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For a behind-the-scenes look at horror film festivals and the festival directors who manage them, see Horror Film Festivals and Awards. This book also includes a directory of over 200 horror film festivals, and a list of festival award winners from dozens of festivals over several decades.

Wednesday, June 21, 2017

Knoxville Horror Film Fest Seeks More Animation Films

The Knoxville Horror Film Fest, founded in 2009, screens every October, coinciding with the Halloween season.

Film Programmer & Festival Director William Mahaffey shares some tips on what to takes to be accepted into Knoxville.


* Tight, Original Stories Rule


Tightness and originality are two key elements in determining whether a film is good enough to screen at Knoxville. No padding. No clichés.

"Work on your script and make sure it's tight," says Mahaffey. "Don't be overly attached to things you shot. The films that perform the best at festivals are usually around five minutes.

"Try to be as original and inventive as you can. If you look at your story and see things that have been done before, come up with something different. Or at least take a different approach. If you recognize that it's something clichéd or overused, then I guarantee the people screening your film will."


* Production Tips


Naturally, your film should look and sound its best. Many indie filmmakers seem especially prone to neglect sound. Poor sounding films is a widespread complaint among festival directors.

"Take your time and make sure you get sound and lighting right," said Mahaffey. "Sometimes your film might have an amazing script and acting, but it's hindered by poor production values. Bad sound is super common. Sound is a pretty hard thing to deal with, but if you take the time to get it right, or hire someone that knows what they're doing, it will make your film better."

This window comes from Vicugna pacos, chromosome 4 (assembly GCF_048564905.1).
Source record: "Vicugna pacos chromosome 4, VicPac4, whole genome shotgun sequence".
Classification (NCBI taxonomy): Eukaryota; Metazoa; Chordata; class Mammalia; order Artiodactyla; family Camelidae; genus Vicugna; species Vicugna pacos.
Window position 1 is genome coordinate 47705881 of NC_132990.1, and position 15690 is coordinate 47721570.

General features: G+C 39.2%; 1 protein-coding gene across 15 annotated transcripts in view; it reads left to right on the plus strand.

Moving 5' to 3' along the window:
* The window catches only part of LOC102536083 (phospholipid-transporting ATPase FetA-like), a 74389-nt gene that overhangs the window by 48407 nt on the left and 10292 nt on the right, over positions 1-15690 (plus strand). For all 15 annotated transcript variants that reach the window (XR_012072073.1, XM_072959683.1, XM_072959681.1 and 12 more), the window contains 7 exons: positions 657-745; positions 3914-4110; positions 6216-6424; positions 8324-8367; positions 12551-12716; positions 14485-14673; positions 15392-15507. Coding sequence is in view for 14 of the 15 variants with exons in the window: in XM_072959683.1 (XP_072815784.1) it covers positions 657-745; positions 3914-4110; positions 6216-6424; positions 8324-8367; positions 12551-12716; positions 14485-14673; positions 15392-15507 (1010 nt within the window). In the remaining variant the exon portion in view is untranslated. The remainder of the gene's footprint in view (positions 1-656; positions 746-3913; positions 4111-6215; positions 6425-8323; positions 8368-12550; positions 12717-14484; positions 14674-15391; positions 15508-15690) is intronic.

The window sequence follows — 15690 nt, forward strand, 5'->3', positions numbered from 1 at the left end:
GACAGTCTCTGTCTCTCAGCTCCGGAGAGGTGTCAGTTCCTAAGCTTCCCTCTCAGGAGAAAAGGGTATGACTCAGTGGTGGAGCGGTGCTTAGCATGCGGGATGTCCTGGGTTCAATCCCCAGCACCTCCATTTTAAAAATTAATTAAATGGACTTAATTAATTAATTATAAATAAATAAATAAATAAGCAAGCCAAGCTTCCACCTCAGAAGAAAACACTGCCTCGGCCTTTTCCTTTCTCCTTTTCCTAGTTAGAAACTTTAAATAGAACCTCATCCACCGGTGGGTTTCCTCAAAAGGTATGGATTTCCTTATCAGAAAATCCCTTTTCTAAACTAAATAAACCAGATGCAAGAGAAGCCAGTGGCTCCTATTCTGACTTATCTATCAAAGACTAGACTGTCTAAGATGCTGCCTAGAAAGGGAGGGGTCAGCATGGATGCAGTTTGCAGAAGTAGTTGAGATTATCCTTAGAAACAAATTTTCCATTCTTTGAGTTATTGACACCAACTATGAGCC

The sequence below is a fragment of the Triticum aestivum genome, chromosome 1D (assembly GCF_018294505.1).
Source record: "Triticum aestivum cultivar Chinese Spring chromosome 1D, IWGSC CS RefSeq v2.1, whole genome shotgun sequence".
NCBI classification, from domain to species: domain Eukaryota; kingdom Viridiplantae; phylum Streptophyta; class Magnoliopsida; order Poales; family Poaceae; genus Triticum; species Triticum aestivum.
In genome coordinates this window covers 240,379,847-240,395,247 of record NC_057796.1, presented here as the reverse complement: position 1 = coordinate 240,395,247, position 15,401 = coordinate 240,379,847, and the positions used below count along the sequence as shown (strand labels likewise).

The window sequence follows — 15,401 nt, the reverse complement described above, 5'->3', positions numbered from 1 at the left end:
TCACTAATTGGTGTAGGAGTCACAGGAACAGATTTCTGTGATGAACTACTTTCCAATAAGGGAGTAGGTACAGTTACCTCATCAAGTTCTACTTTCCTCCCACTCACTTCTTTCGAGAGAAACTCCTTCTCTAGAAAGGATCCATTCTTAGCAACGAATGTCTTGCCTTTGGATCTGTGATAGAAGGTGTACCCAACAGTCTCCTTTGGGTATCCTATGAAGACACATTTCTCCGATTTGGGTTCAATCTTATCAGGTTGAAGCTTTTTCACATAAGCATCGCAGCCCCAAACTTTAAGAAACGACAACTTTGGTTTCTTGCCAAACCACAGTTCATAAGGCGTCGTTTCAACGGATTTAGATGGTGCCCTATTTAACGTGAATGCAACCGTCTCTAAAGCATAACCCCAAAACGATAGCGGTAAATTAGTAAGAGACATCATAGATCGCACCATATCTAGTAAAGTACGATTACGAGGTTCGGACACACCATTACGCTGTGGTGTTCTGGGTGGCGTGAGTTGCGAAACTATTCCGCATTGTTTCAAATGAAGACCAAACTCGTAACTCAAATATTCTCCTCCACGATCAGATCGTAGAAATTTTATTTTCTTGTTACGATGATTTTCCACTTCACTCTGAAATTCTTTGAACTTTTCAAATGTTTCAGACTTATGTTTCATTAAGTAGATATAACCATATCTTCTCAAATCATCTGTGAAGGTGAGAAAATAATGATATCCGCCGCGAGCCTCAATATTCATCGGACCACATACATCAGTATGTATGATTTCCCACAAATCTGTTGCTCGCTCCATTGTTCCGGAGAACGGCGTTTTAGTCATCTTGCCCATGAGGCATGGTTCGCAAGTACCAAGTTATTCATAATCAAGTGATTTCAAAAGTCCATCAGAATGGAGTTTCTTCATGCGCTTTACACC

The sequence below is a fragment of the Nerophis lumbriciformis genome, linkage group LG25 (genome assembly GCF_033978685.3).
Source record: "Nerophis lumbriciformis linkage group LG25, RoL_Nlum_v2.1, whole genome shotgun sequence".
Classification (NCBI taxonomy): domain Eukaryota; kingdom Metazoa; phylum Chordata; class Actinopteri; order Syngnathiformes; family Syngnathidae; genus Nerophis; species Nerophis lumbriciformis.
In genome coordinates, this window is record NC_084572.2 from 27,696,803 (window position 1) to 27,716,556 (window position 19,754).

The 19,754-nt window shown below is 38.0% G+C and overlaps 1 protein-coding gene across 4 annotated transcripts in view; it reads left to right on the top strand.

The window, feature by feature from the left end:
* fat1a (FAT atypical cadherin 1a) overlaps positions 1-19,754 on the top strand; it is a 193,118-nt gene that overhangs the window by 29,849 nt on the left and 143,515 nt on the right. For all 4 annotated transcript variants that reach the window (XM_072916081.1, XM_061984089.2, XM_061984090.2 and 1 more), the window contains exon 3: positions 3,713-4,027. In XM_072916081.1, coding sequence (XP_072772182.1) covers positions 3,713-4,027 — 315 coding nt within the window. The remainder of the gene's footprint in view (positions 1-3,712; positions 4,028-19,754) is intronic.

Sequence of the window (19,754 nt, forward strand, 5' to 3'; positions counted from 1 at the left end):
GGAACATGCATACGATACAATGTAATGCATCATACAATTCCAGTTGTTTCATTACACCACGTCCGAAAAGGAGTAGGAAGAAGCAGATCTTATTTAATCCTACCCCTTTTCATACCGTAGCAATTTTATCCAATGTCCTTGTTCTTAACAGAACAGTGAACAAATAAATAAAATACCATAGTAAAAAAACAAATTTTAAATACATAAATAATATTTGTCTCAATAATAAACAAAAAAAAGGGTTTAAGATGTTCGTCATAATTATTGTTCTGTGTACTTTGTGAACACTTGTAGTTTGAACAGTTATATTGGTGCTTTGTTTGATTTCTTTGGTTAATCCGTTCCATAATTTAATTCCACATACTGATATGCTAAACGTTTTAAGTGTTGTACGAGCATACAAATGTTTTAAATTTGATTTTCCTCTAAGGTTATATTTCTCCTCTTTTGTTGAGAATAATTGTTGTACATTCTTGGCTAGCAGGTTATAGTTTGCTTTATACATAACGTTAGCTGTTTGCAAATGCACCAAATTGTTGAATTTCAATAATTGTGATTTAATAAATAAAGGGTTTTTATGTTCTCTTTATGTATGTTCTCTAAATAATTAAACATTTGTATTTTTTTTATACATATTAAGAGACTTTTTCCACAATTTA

* Shortage of Horror Animation


There seems to be a festival-wide shortage of animated horror. As with Crimson Screen, Knoxville welcomes all subgenres but is short on animation.

"We used to get more animated films," said Mahaffey. "I would love it if we got more of them."


* Zombies Okay, Torture Porn Not So Much


The zombie glut continues, making for an overdone, overtired subgenre. But don't despair. Your zombie film might still get admitted into Knoxville -- provided you've breathed some originality into it.

"I personally am pretty tired of zombies," said Mahaffey. "But I am occasionally surprised with how people can still bring something fresh to that genre.

"I do still get torture porn films, and for the most part, I don't want to watch another one of those."


* Not Just an Annual Event


In addition to their big annual screenings, some horror film festivals present smaller screenings throughout the year. Knoxville is one of those.

"We do monthly screenings," said Mahaffey. "Our last screening was on June 12th. It was an annual event we do called Terror in the Woods. It takes place at Ijams Nature Center. We showed The Descent and had a local haunted house create a haunted trail at the event."

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For a behind-the-scenes look at horror film festivals and the festival directors who manage them, see Horror Film Festivals and Awards. This book also includes a directory of over 200 horror film festivals, and a list of festival award winners from dozens of festivals over several decades.

Tuesday, June 20, 2017

Crimson Screen Encourages Filmmakers to Attend -- and Schmooze

Founded in 2014, the Crimson Screen Horror Film Fest had its fourth event last May.

Festival founder and director Tommy Faircloth offers advice to horror filmmakers planning to submit their films for the 2018 edition, to be held in North Charleston, South Carolina.


* Films are Heard as well as Seen


Like many festival directors, Faircloth emphasizes the importance of a film's audio quality. It should be clean, crisp, the dialog easily understood by viewers -- who are also listeners.

"We do our best to make sure your film looks and sounds great," said Faircloth. "But if you had bad audio, we can’t do much for you."


* Wanted: Animated Horror


If you're working on an animated horror film, you're in luck. Competition is currently low for this particular subgenre.

"We play all types of horror films," said Faircloth, "from established to first-time filmmakers. But we would like to see more animated horror films."